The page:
error system dram available – some DIMMs not probed by solaris

June 12th, 2012

We encountered error message as the following after we disabled some components on a SUN T2000 server:

SEP 29 19:34:35 ERROR: System DRAM  Available: 004096 MB  Physical: 008192 MB

This means that only 4Gb memory available although 8G is physically installed on the server. We can confirm the memory size from the following:

# prtdiag
System Configuration: Sun Microsystems sun4v Sun Fire T200
Memory size: 3968 Megabytes


1. Why the server panic :
We don't have clear data for that . But normally Solaris 10 on T2000 Systems may Panic When Low on Memory. The system panics with the following panic string:

hypervisor call 0x21 returned an unexpected error 2

But in our case , that's also not happened .

2. The error which we can see from Alom:

sc> showcomponent
Disabled Devices
MB/CMP0/CH0/R1/D1 : [Forced DIAG fail (POST)]

DIMMs with CEs are being unnecessarily flagged by POST as faulty. When POST encounters a single CE, the associated DIMM is declared faulty and half of system's memory is deconfigured and unavailable for Solaris. Since PSH (Predictive Self-Healing) is the primary means for detecting errors and diagnosing faults on the Niagara platforms, this policy is too aggressive (reference bug 6334560).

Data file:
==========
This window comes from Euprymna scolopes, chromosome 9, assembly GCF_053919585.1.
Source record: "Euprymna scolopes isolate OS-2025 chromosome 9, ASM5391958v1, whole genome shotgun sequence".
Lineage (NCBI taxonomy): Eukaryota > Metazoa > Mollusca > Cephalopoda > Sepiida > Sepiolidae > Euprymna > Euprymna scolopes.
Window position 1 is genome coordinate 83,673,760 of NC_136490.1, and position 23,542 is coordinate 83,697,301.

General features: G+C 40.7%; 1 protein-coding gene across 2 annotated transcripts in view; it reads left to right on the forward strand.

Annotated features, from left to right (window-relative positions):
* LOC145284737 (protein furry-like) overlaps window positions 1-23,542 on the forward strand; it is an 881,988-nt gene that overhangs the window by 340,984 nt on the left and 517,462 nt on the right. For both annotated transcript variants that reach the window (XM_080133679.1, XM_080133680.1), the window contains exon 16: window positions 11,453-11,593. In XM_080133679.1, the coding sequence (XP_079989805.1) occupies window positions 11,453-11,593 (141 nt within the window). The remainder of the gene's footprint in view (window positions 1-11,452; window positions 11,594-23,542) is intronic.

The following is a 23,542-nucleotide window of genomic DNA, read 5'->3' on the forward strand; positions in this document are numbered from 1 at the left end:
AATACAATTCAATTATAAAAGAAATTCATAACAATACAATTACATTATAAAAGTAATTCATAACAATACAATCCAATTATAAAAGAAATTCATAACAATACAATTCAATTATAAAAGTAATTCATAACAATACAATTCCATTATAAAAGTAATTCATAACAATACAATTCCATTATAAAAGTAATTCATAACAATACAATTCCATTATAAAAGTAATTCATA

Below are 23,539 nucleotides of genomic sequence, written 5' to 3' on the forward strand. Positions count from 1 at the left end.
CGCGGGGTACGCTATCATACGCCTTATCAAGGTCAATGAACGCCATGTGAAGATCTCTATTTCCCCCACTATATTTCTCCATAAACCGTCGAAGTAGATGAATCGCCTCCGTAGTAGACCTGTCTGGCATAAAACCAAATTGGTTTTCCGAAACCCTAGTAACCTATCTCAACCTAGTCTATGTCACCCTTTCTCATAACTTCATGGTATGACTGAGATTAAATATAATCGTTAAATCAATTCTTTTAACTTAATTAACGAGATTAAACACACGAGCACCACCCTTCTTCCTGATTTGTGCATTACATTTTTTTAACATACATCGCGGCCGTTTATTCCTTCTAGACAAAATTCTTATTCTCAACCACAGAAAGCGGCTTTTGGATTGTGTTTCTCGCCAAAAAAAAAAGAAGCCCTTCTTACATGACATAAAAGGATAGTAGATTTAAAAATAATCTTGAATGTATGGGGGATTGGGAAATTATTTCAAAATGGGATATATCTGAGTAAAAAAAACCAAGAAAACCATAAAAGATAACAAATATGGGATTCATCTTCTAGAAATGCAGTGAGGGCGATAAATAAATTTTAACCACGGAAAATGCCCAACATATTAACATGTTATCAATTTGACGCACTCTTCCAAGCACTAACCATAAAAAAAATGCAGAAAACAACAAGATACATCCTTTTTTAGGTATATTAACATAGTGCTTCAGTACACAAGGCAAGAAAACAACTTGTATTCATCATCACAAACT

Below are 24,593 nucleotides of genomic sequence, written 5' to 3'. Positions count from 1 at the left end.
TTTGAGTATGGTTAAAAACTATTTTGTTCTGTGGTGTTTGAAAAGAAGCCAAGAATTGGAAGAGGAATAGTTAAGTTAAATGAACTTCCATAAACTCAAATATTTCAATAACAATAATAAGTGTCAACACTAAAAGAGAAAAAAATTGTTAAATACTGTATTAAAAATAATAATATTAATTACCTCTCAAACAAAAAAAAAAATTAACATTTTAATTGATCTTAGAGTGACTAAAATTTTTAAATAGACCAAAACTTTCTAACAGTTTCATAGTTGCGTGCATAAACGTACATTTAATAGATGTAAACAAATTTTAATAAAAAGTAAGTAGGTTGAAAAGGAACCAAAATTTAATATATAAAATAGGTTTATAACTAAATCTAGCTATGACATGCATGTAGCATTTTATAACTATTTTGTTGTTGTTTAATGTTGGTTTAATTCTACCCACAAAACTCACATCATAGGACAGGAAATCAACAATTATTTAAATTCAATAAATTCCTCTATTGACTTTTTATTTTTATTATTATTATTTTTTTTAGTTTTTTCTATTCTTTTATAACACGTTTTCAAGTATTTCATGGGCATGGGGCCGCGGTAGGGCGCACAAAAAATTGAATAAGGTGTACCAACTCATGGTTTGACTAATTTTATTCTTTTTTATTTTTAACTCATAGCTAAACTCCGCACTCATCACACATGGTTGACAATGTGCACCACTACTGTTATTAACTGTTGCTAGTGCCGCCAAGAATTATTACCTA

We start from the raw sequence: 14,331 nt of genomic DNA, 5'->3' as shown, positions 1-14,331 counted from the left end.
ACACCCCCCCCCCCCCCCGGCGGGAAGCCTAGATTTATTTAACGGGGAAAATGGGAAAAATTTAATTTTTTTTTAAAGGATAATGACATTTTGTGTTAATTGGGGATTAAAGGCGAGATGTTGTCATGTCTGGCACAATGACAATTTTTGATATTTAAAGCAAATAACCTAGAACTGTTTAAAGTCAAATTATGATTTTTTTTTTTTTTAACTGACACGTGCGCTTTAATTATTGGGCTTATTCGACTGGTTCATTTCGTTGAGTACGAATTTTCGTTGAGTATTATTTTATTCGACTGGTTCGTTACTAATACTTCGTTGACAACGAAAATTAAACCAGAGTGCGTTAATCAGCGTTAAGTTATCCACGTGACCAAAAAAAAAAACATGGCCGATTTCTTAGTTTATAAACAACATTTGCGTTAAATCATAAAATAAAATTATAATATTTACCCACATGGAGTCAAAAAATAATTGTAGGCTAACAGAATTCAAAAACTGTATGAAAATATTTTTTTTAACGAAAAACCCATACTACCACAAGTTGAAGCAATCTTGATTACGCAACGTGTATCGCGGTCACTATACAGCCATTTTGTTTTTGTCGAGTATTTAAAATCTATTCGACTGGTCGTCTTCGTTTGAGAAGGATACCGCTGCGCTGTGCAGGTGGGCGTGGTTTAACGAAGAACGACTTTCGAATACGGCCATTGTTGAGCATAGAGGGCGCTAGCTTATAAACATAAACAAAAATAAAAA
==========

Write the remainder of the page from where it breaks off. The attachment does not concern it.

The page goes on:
3.What action we can take now :

a) clear the SC log .
b)enable the component in SC .
c)Monitor the server .

if again same fault reports , we will replace the DIMM.


For more information about DIMM, you can refer to

Categories: Hardware, Servers Tags: ,

H/W under test during POST on SUN T2000 Series

June 12th, 2012

We got the following error messages during POST on a SUN T2000 Series server:

0:0:0>ERROR: TEST = Queue Block Mem Test
0:0:0>H/W under test = MB/CMP0/CH0/R1/D1/S0 (J0901)
0:0:0>Repair Instructions: Replace items in order listed by 'H/W under